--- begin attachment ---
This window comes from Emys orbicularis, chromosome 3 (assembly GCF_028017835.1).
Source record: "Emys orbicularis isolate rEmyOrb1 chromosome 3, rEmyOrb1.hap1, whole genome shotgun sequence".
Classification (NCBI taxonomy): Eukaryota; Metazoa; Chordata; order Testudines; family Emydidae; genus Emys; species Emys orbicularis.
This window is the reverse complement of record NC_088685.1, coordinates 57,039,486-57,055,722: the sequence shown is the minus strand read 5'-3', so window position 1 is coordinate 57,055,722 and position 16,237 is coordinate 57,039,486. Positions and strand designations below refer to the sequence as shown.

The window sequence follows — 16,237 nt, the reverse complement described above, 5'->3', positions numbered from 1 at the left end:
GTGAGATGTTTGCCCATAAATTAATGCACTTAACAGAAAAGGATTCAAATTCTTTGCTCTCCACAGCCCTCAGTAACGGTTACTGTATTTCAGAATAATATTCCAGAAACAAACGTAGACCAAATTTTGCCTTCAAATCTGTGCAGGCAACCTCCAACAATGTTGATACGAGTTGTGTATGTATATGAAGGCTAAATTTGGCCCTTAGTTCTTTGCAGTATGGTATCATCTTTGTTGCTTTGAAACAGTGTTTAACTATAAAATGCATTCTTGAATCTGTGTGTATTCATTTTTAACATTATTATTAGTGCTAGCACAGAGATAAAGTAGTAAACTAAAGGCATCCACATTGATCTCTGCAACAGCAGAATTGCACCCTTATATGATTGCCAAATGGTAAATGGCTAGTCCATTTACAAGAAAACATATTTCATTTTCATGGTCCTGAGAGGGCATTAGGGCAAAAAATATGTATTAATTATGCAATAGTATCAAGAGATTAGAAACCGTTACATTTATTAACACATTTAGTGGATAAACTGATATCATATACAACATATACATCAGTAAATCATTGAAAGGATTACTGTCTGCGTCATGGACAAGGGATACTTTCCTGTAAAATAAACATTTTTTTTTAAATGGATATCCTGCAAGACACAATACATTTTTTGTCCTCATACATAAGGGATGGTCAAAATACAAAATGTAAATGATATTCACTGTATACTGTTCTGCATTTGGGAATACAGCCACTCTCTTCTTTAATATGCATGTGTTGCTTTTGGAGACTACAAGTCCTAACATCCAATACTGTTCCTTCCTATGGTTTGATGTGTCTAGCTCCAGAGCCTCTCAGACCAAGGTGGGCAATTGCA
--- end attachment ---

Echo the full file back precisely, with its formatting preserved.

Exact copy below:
This window comes from Emys orbicularis, chromosome 3 (assembly GCF_028017835.1).
Source record: "Emys orbicularis isolate rEmyOrb1 chromosome 3, rEmyOrb1.hap1, whole genome shotgun sequence".
Classification (NCBI taxonomy): Eukaryota; Metazoa; Chordata; order Testudines; family Emydidae; genus Emys; species Emys orbicularis.
This window is the reverse complement of record NC_088685.1, coordinates 57,039,486-57,055,722: the sequence shown is the minus strand read 5'-3', so window position 1 is coordinate 57,055,722 and position 16,237 is coordinate 57,039,486. Positions and strand designations below refer to the sequence as shown.

The window sequence follows — 16,237 nt, the reverse complement described above, 5'->3', positions numbered from 1 at the left end:
GTGAGATGTTTGCCCATAAATTAATGCACTTAACAGAAAAGGATTCAAATTCTTTGCTCTCCACAGCCCTCAGTAACGGTTACTGTATTTCAGAATAATATTCCAGAAACAAACGTAGACCAAATTTTGCCTTCAAATCTGTGCAGGCAACCTCCAACAATGTTGATACGAGTTGTGTATGTATATGAAGGCTAAATTTGGCCCTTAGTTCTTTGCAGTATGGTATCATCTTTGTTGCTTTGAAACAGTGTTTAACTATAAAATGCATTCTTGAATCTGTGTGTATTCATTTTTAACATTATTATTAGTGCTAGCACAGAGATAAAGTAGTAAACTAAAGGCATCCACATTGATCTCTGCAACAGCAGAATTGCACCCTTATATGATTGCCAAATGGTAAATGGCTAGTCCATTTACAAGAAAACATATTTCATTTTCATGGTCCTGAGAGGGCATTAGGGCAAAAAATATGTATTAATTATGCAATAGTATCAAGAGATTAGAAACCGTTACATTTATTAACACATTTAGTGGATAAACTGATATCATATACAACATATACATCAGTAAATCATTGAAAGGATTACTGTCTGCGTCATGGACAAGGGATACTTTCCTGTAAAATAAACATTTTTTTTTAAATGGATATCCTGCAAGACACAATACATTTTTTGTCCTCATACATAAGGGATGGTCAAAATACAAAATGTAAATGATATTCACTGTATACTGTTCTGCATTTGGGAATACAGCCACTCTCTTCTTTAATATGCATGTGTTGCTTTTGGAGACTACAAGTCCTAACATCCAATACTGTTCCTTCCTATGGTTTGATGTGTCTAGCTCCAGAGCCTCTCAGACCAAGGTGGGCAATTGCA